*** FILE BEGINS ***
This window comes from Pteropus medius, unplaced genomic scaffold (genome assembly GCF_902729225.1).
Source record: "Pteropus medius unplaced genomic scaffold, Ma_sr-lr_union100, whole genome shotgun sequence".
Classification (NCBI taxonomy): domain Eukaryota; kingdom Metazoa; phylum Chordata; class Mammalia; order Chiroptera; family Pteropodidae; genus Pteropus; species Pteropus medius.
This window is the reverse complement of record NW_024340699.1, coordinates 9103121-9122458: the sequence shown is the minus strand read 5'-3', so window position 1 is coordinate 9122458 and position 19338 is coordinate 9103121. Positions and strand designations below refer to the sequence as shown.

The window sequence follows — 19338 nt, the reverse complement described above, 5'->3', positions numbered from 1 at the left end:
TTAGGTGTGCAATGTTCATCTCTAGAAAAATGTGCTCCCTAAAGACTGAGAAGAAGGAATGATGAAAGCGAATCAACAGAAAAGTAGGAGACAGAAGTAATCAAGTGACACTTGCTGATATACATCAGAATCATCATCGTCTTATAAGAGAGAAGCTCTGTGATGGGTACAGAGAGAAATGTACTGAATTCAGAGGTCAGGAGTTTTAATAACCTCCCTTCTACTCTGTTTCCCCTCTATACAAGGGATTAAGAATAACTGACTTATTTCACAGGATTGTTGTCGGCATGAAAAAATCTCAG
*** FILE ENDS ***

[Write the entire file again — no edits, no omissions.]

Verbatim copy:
This window comes from Pteropus medius, unplaced genomic scaffold (genome assembly GCF_902729225.1).
Source record: "Pteropus medius unplaced genomic scaffold, Ma_sr-lr_union100, whole genome shotgun sequence".
Classification (NCBI taxonomy): domain Eukaryota; kingdom Metazoa; phylum Chordata; class Mammalia; order Chiroptera; family Pteropodidae; genus Pteropus; species Pteropus medius.
This window is the reverse complement of record NW_024340699.1, coordinates 9103121-9122458: the sequence shown is the minus strand read 5'-3', so window position 1 is coordinate 9122458 and position 19338 is coordinate 9103121. Positions and strand designations below refer to the sequence as shown.

The window sequence follows — 19338 nt, the reverse complement described above, 5'->3', positions numbered from 1 at the left end:
TTAGGTGTGCAATGTTCATCTCTAGAAAAATGTGCTCCCTAAAGACTGAGAAGAAGGAATGATGAAAGCGAATCAACAGAAAAGTAGGAGACAGAAGTAATCAAGTGACACTTGCTGATATACATCAGAATCATCATCGTCTTATAAGAGAGAAGCTCTGTGATGGGTACAGAGAGAAATGTACTGAATTCAGAGGTCAGGAGTTTTAATAACCTCCCTTCTACTCTGTTTCCCCTCTATACAAGGGATTAAGAATAACTGACTTATTTCACAGGATTGTTGTCGGCATGAAAAAATCTCAG